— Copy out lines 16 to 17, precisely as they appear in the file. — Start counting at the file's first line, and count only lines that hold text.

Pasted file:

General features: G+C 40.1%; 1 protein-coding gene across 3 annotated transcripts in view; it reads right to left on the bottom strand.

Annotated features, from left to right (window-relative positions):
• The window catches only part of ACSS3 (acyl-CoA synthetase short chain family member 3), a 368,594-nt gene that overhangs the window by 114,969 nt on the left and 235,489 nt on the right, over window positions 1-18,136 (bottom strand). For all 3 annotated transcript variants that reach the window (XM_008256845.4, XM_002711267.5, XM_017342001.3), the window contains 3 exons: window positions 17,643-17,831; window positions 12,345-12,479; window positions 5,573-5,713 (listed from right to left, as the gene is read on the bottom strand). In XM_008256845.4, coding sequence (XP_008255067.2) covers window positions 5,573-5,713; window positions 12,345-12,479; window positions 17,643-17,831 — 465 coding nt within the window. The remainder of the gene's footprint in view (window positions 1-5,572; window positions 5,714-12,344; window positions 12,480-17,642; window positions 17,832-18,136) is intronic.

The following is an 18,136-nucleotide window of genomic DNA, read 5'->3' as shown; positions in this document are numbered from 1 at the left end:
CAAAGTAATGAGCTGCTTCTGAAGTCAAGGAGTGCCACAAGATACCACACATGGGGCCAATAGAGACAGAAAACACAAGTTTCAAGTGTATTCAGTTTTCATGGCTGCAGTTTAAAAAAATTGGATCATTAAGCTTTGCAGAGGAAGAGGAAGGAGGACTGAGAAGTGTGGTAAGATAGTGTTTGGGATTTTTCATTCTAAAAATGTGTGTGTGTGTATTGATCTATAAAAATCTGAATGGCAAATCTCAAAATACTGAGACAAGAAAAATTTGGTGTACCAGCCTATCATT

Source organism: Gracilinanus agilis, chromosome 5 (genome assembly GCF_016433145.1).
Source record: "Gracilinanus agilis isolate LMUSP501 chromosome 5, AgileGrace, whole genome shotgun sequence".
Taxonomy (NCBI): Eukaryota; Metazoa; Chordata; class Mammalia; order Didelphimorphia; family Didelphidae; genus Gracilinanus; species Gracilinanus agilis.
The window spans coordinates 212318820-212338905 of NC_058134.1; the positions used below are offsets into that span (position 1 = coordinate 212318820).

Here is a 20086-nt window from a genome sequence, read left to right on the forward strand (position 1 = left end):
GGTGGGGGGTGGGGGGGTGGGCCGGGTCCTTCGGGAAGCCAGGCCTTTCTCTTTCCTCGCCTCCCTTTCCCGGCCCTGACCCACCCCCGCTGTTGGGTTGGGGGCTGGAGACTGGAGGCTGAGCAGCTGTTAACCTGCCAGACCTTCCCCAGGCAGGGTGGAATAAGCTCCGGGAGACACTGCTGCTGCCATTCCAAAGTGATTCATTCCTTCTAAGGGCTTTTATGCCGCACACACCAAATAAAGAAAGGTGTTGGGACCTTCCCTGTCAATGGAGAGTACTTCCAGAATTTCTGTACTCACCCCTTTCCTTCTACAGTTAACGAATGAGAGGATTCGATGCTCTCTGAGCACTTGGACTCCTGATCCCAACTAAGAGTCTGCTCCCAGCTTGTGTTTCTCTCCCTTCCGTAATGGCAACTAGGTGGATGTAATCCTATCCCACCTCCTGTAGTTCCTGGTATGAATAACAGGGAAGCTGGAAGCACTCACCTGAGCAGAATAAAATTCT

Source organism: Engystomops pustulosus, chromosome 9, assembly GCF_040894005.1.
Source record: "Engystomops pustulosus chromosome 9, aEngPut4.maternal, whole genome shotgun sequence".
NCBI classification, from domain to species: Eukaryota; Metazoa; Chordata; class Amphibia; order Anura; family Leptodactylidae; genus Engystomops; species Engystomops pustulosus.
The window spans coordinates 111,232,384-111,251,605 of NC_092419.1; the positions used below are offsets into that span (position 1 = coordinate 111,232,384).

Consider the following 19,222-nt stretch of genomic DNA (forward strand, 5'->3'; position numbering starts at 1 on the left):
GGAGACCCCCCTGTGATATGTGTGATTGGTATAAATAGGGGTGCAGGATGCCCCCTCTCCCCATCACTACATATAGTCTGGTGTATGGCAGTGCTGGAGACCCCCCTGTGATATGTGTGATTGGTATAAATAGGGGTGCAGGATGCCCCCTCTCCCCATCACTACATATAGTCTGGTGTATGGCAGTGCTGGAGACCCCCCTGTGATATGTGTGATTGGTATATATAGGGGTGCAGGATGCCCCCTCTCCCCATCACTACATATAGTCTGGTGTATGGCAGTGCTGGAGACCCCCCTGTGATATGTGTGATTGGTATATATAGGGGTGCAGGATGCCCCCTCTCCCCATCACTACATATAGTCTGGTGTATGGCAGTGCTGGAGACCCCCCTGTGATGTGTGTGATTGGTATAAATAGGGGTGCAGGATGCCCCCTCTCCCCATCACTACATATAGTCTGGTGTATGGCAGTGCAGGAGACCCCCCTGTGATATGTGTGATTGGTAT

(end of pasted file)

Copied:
Consider the following 19,222-nt stretch of genomic DNA (forward strand, 5'->3'; position numbering starts at 1 on the left):
GGAGACCCCCCTGTGATATGTGTGATTGGTATAAATAGGGGTGCAGGATGCCCCCTCTCCCCATCACTACATATAGTCTGGTGTATGGCAGTGCTGGAGACCCCCCTGTGATATGTGTGATTGGTATAAATAGGGGTGCAGGATGCCCCCTCTCCCCATCACTACATATAGTCTGGTGTATGGCAGTGCTGGAGACCCCCCTGTGATATGTGTGATTGGTATATATAGGGGTGCAGGATGCCCCCTCTCCCCATCACTACATATAGTCTGGTGTATGGCAGTGCTGGAGACCCCCCTGTGATATGTGTGATTGGTATATATAGGGGTGCAGGATGCCCCCTCTCCCCATCACTACATATAGTCTGGTGTATGGCAGTGCTGGAGACCCCCCTGTGATGTGTGTGATTGGTATAAATAGGGGTGCAGGATGCCCCCTCTCCCCATCACTACATATAGTCTGGTGTATGGCAGTGCAGGAGACCCCCCTGTGATATGTGTGATTGGTAT